If Jalen Hurd starts, that’s another true freshman running behind them and providing the last line of pass protection for Worley.  But I’m sure they’ll play just as well on the road as South Carolina’s right side did in Columbia.  Because, Georgia pass defense.


Filed under Because Nothing Sucks Like A Big Orange, Georgia Football

A man of few words

This sounds kind of ominous (h/t Bernie).

Is there a bigger difference between this year’s meeting and last year’s than a healthy Gurley?  I guess we’ll see.


Filed under Georgia Football

There’s offense. And then there’s offense.

Yeah, scoring is up across the board in college football this season.  But even in that context, Arizona State running 105 plays, gaining 626 yards of offense and losing by 35 is insane.


Filed under Pac-12 Football

This can’t be bad news for Tennessee.

Tennessee is down two of its top three receivers (in terms of receiving yardage) for Saturday.  Nah, it’s probably no big deal.  Last year showed that key injuries to skill set players have little impact on the game.

Then again, if Georgia does win comfortably, there’s your ready excuse to Dawgrade the result.


Filed under Because Nothing Sucks Like A Big Orange

Mike Bianchi works it.

Mike Bianchi’s hard on for Urban Meyer is something to marvel.  In his latest column, he manages to take Charlie Strong’s discipline story at Texas and mine it for a dig at Corch:

Much like Muschamp at Florida, Strong has had to come in at Texas and clean up a mess left behind by a former championship coach who left a broken program.

It would be interesting to see where Bianchi might take things writing about a future Florida-Ohio State matchup, but with the way things are looking right now, that’s probably a ways off.


Filed under Media Punditry/Foibles, Urban Meyer Points and Stares

Wild Dawggin’ it.

As I mentioned in my game review, I really liked the version of the Wildcat… er, Wild Dawg, Georgia trotted out against Troy, with Michel taking the direct snap from center and McKenzie running the jet sweep.  And not just from a results on the field standpoint.  I like that it gave Tennessee’s defensive coaches something to ponder.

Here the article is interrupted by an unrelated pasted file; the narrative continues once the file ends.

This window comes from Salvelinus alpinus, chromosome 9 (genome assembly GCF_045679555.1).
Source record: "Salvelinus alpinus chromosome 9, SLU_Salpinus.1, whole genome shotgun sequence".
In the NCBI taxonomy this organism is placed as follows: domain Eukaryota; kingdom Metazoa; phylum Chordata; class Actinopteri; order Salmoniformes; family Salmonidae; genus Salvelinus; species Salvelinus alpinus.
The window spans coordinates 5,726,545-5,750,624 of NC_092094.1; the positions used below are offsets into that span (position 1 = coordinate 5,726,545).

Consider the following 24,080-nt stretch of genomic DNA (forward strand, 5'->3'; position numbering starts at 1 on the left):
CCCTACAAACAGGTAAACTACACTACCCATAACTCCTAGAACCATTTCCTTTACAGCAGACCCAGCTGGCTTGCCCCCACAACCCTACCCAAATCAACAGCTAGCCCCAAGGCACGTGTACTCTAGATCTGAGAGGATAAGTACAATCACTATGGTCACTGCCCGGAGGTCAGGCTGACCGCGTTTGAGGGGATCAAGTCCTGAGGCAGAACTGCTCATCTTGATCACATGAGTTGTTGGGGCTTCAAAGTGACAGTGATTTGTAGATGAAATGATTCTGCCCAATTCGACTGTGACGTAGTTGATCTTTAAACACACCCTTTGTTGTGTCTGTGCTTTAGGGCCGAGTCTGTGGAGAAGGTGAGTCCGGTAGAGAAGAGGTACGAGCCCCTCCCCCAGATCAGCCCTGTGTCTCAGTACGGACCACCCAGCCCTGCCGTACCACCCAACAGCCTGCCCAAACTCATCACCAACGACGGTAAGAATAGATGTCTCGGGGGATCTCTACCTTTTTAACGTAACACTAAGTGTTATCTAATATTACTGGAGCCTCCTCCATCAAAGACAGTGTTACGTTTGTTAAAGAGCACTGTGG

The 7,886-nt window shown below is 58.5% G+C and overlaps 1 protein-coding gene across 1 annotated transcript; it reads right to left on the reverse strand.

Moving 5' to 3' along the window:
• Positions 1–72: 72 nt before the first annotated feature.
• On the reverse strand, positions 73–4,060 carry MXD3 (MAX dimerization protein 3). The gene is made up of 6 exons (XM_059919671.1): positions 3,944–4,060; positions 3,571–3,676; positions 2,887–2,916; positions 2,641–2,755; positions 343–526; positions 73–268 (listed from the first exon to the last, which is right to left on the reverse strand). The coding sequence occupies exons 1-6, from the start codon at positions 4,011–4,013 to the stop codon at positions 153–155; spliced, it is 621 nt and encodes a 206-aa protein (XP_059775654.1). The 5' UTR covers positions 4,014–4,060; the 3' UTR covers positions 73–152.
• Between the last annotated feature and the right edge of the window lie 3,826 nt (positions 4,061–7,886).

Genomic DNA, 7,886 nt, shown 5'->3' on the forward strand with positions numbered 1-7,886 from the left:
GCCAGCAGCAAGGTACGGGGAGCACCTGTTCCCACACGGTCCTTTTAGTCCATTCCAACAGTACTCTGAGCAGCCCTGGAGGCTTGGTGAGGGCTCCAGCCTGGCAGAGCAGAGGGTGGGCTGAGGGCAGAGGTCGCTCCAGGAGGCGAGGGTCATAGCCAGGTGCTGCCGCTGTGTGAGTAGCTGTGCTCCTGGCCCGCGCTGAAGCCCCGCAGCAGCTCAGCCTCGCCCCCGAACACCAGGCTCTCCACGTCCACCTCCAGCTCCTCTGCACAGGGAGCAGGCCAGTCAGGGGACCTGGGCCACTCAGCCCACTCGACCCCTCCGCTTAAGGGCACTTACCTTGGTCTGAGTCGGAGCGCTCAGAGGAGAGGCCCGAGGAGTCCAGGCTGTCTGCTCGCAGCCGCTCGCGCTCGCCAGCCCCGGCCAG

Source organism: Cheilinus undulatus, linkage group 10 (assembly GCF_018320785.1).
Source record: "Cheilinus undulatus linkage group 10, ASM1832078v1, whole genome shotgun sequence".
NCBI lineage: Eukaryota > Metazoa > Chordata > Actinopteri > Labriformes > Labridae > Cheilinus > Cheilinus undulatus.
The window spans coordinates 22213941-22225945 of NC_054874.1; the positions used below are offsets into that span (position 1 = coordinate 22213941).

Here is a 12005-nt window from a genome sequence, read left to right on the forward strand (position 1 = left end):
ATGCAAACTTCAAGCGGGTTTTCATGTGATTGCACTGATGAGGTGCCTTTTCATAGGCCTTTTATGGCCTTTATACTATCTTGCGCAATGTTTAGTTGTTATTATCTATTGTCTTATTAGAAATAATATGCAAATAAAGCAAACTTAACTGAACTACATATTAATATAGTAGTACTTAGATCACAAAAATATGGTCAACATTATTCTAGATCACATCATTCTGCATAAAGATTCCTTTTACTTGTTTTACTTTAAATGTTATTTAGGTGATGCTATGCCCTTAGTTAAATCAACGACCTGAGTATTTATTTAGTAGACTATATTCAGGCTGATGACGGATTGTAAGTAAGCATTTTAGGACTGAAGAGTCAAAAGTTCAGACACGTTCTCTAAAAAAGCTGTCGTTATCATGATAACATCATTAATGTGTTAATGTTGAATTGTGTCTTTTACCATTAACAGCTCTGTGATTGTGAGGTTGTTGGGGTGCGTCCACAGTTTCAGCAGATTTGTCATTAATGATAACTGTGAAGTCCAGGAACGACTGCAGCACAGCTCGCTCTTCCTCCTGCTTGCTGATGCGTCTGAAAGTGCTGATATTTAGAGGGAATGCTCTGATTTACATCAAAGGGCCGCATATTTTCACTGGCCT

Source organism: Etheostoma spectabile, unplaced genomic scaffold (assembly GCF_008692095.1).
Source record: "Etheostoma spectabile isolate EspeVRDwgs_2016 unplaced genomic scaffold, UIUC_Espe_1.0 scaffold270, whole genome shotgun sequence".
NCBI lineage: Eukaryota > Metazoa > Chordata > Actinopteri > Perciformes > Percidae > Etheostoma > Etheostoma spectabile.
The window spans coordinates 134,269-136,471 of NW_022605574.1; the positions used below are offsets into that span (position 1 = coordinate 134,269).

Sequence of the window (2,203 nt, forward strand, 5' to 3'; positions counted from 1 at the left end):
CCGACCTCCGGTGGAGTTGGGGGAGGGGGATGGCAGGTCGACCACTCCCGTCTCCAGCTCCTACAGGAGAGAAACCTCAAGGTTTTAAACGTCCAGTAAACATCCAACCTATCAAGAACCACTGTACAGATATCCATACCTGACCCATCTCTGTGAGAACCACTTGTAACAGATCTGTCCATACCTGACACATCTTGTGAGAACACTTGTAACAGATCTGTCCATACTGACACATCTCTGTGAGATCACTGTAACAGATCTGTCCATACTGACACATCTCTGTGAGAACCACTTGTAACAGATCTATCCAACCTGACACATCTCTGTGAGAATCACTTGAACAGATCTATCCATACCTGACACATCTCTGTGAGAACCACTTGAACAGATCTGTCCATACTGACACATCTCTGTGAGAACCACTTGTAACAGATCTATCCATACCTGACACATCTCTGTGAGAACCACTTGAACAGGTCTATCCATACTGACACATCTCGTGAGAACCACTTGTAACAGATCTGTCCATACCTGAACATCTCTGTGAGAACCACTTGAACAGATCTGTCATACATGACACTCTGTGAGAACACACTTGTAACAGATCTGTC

So, needless to say, I’m down with Richt being coy about the formation’s future.

“Everybody has called it the Wildcat formation for the longest, but ‘Wild Dawg’ is probably not a bad way to go,” said UGA coach Mark Richt when asked about it during his Monday night radio show. “I would think we’ll see a little bit more of that before it’s over. I don’t know how much we’ll do. But (Michel) really has got a good knack for it, and his former high school teammate – Isaiah McKenzie – is a good speed-sweep guy, which is always a part of that Wildcat system.”

Even if Bobo never calls it this Saturday, making the Vols spend preparation time on it is a win of sorts.  Particularly since Tennessee is having to work on something else it’s seen infrequently.

Jancek noted Georgia’s offensive line’s role in a rushing attack that’s averaged 304 yards per game, and facing a power team like the Bulldogs will be an adjustment for the Vols, who see mostly spread looks from their own offense and two of their first three opponents.

“We don’t get to see that a lot even in spring practice,” the coordinator said. “We don’t get to see that a lot in fall camp. It is foreign, and that’s been a challenge for us to try and make sure that we cover all of our bases when it comes to the two-back offenses and the problem they can create with that two-back system.”

Just because you throw eight guys in the box doesn’t mean you’ve automatically shut down the other team’s running game.


Filed under Because Nothing Sucks Like A Big Orange, Georgia Football, Strategery And Mechanics